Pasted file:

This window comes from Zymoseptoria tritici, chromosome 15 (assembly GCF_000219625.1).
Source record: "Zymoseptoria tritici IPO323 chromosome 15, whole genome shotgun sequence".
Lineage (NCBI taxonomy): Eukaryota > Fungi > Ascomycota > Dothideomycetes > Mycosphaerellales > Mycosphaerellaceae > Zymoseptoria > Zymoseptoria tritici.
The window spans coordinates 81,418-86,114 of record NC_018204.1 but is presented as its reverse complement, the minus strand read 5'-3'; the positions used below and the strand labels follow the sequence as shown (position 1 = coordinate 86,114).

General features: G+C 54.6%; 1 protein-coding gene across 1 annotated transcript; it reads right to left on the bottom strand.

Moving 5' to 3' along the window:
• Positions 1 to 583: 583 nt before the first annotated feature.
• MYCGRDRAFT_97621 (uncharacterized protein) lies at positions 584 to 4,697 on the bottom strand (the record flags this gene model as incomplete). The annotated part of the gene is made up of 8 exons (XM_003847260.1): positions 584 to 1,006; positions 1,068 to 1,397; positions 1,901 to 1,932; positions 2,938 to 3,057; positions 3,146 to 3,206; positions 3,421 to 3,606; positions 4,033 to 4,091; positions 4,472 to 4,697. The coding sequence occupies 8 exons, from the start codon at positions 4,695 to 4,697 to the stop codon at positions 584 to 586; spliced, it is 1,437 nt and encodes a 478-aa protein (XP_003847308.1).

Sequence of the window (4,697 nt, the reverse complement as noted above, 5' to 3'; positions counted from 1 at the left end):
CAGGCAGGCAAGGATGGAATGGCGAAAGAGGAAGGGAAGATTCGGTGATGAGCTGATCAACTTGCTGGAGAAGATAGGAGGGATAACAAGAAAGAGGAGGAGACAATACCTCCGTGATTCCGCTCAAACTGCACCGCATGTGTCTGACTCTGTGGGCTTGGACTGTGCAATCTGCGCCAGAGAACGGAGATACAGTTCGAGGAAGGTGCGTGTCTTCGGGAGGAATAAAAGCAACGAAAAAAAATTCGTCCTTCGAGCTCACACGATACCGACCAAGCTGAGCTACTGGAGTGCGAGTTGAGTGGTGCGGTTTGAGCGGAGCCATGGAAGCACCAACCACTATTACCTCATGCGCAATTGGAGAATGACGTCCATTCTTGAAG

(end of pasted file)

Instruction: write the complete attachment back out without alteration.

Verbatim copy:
This window comes from Zymoseptoria tritici, chromosome 15 (assembly GCF_000219625.1).
Source record: "Zymoseptoria tritici IPO323 chromosome 15, whole genome shotgun sequence".
Lineage (NCBI taxonomy): Eukaryota > Fungi > Ascomycota > Dothideomycetes > Mycosphaerellales > Mycosphaerellaceae > Zymoseptoria > Zymoseptoria tritici.
The window spans coordinates 81,418-86,114 of record NC_018204.1 but is presented as its reverse complement, the minus strand read 5'-3'; the positions used below and the strand labels follow the sequence as shown (position 1 = coordinate 86,114).

General features: G+C 54.6%; 1 protein-coding gene across 1 annotated transcript; it reads right to left on the bottom strand.

Moving 5' to 3' along the window:
• Positions 1 to 583: 583 nt before the first annotated feature.
• MYCGRDRAFT_97621 (uncharacterized protein) lies at positions 584 to 4,697 on the bottom strand (the record flags this gene model as incomplete). The annotated part of the gene is made up of 8 exons (XM_003847260.1): positions 584 to 1,006; positions 1,068 to 1,397; positions 1,901 to 1,932; positions 2,938 to 3,057; positions 3,146 to 3,206; positions 3,421 to 3,606; positions 4,033 to 4,091; positions 4,472 to 4,697. The coding sequence occupies 8 exons, from the start codon at positions 4,695 to 4,697 to the stop codon at positions 584 to 586; spliced, it is 1,437 nt and encodes a 478-aa protein (XP_003847308.1).

Sequence of the window (4,697 nt, the reverse complement as noted above, 5' to 3'; positions counted from 1 at the left end):
CAGGCAGGCAAGGATGGAATGGCGAAAGAGGAAGGGAAGATTCGGTGATGAGCTGATCAACTTGCTGGAGAAGATAGGAGGGATAACAAGAAAGAGGAGGAGACAATACCTCCGTGATTCCGCTCAAACTGCACCGCATGTGTCTGACTCTGTGGGCTTGGACTGTGCAATCTGCGCCAGAGAACGGAGATACAGTTCGAGGAAGGTGCGTGTCTTCGGGAGGAATAAAAGCAACGAAAAAAAATTCGTCCTTCGAGCTCACACGATACCGACCAAGCTGAGCTACTGGAGTGCGAGTTGAGTGGTGCGGTTTGAGCGGAGCCATGGAAGCACCAACCACTATTACCTCATGCGCAATTGGAGAATGACGTCCATTCTTGAAG